Though he didn’t take the traditional route to college football relevance, Merritt has worked his way onto NFL radars. At six-foot, 212 pounds, the compactly-built receiver possesses elite-level elusiveness in the open field and is tough to bring down after contact. He has the speed to take the top off of defenses, and players like that always come at a premium.

DE Tarron Jackson, Coastal Carolina

The premier pass rusher in the Sun Belt Conference in 2019, Jackson’s gradual ascension started a season ago. An All-Sun Belt third-team selection, Jackson played in all 12 games for the Chanticleers in 2018, notching 58 tackles and three sacks — while battling through a season-long leg injury.

The 6-foot-2, 270-pound edge rusher burst onto the scene in 2019, to the tune of 60 tackles, 10.0 sacks, two forced fumbles, and 10 quarterback hits. Armed with a vast array of pass rush moves in his repertoire, Jackson brings a quick first-step off the ball and violent hand usage to fight through would-be blockers. He also has the required strength needed to anchor against the run. 

If the Sun Belt prospect chooses to enter the NFL Draft a year early, he should generate interest as a late-round pick with immense upside.

DT Marcus Webb, Troy

After spending his first two seasons as a defensive end for the Trojans, accumulating four sacks, Webb kicked inside to defensive tackle for the remaining two. Though he experienced a fairly quiet junior season, registering just 1.5 sacks through 10 games, the 6-foot-3, 279-pounder posted 7.0 sacks and 9.0 tackles for loss in 2019.

While some teams will see his 279-pound weight as less than ideal, and cite concerns about his ability to hold up against NFL offensive lineman, there are sure to be a handful blown away by his athleticism, and burst off the ball. A raw, albeit intriguing player, Webb will be afforded the opportunity to showcase his ability at Troy’s pro day.

LB Akeem Davis-Gaither, Appalachian State

Simply stated, Davis-Gaither is one of my top Sun Belt sleeper prospects in the 2020 NFL Draft.

A prominent figure in the Mountaineers’ success against Power 5 programs in 2019, Davis-Gaither is a 6-foot-2, 215-pound sideline-to-sideline coverage linebacker with outstanding football intelligence. As more and more teams look to implement 12-personnel to create mismatches and spread teams out, unique hybrid players like Davis-Gaither have never been more valuable. Players of his mold give defenses the best chance at limiting the success of the NFL’s latest trend.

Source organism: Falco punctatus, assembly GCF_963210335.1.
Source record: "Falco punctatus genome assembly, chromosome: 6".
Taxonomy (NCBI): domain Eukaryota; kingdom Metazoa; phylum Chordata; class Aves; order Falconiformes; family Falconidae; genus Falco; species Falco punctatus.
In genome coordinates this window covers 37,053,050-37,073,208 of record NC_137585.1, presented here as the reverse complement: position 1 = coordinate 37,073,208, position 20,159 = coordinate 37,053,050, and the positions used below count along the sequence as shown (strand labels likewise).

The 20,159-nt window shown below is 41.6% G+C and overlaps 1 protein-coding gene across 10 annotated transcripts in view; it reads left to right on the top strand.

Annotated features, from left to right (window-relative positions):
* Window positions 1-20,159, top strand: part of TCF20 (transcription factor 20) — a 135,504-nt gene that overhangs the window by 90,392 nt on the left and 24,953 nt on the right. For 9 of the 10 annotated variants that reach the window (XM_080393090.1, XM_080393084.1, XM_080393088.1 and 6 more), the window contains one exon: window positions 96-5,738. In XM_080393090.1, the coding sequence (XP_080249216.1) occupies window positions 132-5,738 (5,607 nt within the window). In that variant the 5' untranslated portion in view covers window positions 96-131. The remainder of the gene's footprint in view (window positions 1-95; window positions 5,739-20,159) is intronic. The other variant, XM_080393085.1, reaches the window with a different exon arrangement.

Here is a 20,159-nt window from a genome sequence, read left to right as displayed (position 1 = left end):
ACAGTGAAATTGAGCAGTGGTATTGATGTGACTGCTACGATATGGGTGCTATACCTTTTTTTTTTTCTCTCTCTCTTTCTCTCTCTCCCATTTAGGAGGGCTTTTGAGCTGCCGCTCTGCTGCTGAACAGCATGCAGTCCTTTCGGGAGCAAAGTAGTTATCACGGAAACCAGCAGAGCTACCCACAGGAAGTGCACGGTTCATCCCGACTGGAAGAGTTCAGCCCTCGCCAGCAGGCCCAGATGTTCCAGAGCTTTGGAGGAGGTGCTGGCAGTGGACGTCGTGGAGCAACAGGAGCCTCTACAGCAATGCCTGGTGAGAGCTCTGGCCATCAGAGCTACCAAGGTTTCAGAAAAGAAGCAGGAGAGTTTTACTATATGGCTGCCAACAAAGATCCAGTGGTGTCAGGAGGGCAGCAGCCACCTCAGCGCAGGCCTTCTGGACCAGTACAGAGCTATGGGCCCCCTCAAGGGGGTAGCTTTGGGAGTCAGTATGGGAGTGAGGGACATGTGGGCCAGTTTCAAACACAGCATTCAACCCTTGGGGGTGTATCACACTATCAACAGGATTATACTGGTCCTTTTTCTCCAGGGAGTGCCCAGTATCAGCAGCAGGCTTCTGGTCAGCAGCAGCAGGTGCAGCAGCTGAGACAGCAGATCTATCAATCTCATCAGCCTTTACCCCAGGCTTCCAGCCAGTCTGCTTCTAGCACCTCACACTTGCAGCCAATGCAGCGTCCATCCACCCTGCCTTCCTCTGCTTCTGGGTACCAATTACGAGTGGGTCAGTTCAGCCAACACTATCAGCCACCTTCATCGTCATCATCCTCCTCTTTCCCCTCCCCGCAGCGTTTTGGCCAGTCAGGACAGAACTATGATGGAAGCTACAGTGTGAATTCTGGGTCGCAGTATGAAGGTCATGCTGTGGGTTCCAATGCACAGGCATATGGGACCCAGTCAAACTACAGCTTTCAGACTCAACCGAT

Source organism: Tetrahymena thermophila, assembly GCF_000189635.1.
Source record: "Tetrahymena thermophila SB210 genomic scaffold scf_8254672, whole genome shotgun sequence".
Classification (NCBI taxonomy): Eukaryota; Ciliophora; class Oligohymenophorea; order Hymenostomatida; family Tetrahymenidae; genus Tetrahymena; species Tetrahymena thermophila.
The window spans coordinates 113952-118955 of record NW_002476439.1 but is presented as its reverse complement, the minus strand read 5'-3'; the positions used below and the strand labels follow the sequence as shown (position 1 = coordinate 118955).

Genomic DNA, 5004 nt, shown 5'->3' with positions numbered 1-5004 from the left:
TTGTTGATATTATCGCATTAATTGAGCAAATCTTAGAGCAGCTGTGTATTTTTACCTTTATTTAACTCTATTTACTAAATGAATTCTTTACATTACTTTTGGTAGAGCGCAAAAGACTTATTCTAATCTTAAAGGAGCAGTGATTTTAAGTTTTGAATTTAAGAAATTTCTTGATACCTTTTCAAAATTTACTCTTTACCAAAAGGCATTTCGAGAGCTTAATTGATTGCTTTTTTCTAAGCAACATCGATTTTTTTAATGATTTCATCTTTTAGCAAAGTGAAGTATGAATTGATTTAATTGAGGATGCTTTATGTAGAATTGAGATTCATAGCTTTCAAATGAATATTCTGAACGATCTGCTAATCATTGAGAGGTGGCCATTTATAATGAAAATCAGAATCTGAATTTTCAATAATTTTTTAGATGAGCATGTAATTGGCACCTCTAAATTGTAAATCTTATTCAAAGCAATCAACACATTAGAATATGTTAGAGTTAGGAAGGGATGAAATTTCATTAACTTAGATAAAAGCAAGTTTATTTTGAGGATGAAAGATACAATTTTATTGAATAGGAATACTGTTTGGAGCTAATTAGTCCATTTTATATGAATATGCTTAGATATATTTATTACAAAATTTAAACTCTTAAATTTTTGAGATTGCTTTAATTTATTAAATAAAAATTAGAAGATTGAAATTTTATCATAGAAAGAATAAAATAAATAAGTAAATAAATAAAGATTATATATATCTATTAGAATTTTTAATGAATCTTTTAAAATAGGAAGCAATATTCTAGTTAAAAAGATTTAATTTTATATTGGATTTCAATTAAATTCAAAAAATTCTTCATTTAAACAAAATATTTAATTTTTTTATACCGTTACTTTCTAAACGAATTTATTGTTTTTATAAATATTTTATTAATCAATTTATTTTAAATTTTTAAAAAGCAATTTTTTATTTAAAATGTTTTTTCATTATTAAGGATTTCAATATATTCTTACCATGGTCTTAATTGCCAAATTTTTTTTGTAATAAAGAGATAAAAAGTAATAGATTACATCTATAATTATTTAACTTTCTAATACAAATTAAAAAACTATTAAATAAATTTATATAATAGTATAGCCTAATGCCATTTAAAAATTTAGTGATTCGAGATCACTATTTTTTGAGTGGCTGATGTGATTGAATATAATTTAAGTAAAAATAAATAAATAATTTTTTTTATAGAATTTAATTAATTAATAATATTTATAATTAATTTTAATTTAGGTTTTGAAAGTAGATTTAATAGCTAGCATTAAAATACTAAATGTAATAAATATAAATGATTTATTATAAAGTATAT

With innate instincts to diagnose plays and a relentless pursuit to the football, Davis-Gaither provides an instant upgrade to any defense.

CB Kindle Vildor, Georgia Southern

After starting the final five games of his sophomore season, Vildor would never relinquish his spot in the starting lineup.

Vildor started all 13 games the following season, racking up numerous accolades in the process. Recognized as the Sun Belt Player of the Year by Pro Football Focus and a second-team All-American, Vildor amassed 42 tackles (4.5 for loss), 11 pass breakups, and 4 interceptions on the season.

This season, teams avoided throwing in Vildor’s direction. In 10 games, the 5-foot-11, 190-pound cornerback compiled 25 tackles (3 for loss), 4 pass breakups, and one interception.

All told, Vildor played in 38 career games for the Eagles, totaling 92 tackles (9 for loss), one sack, 23 pass breakups, one forced fumble, and 8 interceptions. An instinctual defender with tremendous ball skills, Vildor best projects as a slot defender at the next level. There is little wasted movement when transitioning in and out of his back pedal, and he has the tendency to closely mirror his opponent, often running the route for the wide receiver.

Coming off a rather tame senior campaign when compared to his junior breakout, Vildor is flying under the radar heading into the pre-draft process. Whether he hears his name called on Day 3 or draws interest in the hours that follow as a priority free agent, Vildor has the talent to play on Sundays.

Keep an eye on:

CB Shaun Jolly, Appalachian State

Although he won’t be entering the 2020 NFL Draft, Jolly is someone to keep an eye on for 2021.

Built similarly to Carolina Panthers’ cornerback Donte Jackson, Jolly is a pesky, hard-nosed defender with a penchant for coming up with the football. In his first season as a starter, the 5-foot-9, 175-pound cornerback has accounted for 35 tackles, five interceptions, seven pass breakups, and one blocked kick.